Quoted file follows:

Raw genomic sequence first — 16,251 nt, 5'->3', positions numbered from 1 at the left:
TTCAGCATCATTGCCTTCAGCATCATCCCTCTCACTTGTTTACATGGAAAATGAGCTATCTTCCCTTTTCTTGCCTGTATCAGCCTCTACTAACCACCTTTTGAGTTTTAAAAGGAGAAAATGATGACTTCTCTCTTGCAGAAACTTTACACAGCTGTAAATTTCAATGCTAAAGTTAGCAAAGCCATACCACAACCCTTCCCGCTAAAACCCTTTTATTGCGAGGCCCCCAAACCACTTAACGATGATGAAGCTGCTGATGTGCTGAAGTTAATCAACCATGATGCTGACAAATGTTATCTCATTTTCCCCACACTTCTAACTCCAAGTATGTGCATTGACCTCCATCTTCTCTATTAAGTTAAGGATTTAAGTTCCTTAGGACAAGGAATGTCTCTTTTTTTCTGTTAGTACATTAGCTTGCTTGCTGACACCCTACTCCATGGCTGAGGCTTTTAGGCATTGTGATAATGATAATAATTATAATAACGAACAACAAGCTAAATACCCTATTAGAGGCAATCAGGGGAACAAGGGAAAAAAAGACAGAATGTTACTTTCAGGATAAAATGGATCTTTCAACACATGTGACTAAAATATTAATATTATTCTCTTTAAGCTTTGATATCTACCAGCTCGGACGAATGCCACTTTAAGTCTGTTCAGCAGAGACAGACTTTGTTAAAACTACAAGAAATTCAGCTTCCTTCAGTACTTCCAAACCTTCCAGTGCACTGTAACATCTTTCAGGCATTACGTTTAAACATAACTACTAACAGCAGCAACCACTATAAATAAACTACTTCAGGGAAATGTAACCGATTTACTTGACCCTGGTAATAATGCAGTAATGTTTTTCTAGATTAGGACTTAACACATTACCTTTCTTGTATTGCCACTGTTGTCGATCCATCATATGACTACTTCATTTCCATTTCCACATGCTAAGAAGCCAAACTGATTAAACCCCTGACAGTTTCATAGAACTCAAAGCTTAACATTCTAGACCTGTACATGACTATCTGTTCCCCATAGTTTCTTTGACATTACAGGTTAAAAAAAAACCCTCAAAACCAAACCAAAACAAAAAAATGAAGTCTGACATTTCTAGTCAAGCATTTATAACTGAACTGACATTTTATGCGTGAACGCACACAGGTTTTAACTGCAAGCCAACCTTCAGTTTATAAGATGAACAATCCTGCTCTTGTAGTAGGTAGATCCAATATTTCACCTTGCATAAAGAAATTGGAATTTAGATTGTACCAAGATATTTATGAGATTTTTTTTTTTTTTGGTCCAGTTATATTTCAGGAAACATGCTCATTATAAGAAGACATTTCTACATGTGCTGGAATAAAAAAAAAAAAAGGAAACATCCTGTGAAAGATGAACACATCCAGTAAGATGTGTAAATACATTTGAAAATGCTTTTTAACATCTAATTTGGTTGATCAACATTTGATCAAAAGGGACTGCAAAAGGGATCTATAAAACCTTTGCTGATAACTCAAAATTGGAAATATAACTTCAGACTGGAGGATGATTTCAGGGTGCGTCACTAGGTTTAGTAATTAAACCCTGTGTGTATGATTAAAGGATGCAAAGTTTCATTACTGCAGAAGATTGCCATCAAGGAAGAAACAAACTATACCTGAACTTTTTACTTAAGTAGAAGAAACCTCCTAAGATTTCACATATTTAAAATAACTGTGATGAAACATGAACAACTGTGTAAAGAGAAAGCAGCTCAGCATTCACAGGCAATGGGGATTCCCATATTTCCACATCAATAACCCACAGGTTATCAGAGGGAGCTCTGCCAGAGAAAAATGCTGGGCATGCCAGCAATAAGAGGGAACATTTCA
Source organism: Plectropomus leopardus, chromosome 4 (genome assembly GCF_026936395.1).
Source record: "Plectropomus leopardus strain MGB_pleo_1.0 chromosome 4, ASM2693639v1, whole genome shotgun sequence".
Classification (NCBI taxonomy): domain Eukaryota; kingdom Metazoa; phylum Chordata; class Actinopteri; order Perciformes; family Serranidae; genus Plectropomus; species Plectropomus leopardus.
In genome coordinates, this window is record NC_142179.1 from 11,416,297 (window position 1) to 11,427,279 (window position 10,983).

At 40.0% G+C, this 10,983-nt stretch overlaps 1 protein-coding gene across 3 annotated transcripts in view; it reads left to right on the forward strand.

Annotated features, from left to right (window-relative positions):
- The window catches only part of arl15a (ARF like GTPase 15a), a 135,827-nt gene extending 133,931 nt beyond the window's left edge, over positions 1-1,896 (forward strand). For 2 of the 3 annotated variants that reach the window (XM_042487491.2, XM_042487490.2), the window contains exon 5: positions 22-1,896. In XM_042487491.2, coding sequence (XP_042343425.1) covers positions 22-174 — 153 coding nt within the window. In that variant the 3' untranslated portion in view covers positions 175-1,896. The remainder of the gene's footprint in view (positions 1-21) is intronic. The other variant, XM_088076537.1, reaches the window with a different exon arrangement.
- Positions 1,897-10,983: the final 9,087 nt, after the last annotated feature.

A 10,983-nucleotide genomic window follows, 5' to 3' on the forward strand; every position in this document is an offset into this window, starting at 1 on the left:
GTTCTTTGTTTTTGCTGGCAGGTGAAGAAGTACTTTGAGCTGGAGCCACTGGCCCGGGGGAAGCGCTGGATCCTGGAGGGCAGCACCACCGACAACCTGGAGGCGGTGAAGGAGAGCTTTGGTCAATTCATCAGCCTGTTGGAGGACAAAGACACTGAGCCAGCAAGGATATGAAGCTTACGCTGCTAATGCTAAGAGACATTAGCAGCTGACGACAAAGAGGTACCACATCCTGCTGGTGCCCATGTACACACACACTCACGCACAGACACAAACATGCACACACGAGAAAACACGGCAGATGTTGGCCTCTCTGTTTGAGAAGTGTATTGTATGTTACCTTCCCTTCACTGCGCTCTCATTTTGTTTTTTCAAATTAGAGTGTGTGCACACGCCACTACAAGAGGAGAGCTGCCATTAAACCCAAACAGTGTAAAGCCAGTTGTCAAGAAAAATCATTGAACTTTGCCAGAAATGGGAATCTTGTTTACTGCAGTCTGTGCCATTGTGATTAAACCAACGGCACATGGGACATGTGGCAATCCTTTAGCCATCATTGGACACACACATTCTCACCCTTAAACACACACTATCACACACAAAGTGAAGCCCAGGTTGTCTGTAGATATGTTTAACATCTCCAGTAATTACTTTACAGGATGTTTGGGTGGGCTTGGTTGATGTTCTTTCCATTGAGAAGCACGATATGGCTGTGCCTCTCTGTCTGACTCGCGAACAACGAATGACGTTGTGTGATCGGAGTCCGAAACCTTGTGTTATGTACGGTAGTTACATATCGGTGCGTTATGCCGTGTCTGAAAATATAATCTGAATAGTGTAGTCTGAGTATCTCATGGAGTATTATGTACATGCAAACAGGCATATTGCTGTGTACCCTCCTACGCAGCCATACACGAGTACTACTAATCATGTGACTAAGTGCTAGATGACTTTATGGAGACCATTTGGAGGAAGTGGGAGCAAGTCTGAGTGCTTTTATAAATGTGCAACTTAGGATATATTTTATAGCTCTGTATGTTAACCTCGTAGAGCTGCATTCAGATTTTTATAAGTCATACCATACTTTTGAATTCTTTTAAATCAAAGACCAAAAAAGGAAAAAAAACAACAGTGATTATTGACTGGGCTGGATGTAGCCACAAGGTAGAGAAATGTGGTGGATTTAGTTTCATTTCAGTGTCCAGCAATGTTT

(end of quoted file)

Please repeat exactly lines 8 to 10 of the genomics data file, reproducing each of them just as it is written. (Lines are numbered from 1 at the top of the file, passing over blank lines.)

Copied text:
Annotated features, from left to right (window-relative positions):
- The window catches only part of arl15a (ARF like GTPase 15a), a 135,827-nt gene extending 133,931 nt beyond the window's left edge, over positions 1-1,896 (forward strand). For 2 of the 3 annotated variants that reach the window (XM_042487491.2, XM_042487490.2), the window contains exon 5: positions 22-1,896. In XM_042487491.2, coding sequence (XP_042343425.1) covers positions 22-174 — 153 coding nt within the window. In that variant the 3' untranslated portion in view covers positions 175-1,896. The remainder of the gene's footprint in view (positions 1-21) is intronic. The other variant, XM_088076537.1, reaches the window with a different exon arrangement.
- Positions 1,897-10,983: the final 9,087 nt, after the last annotated feature.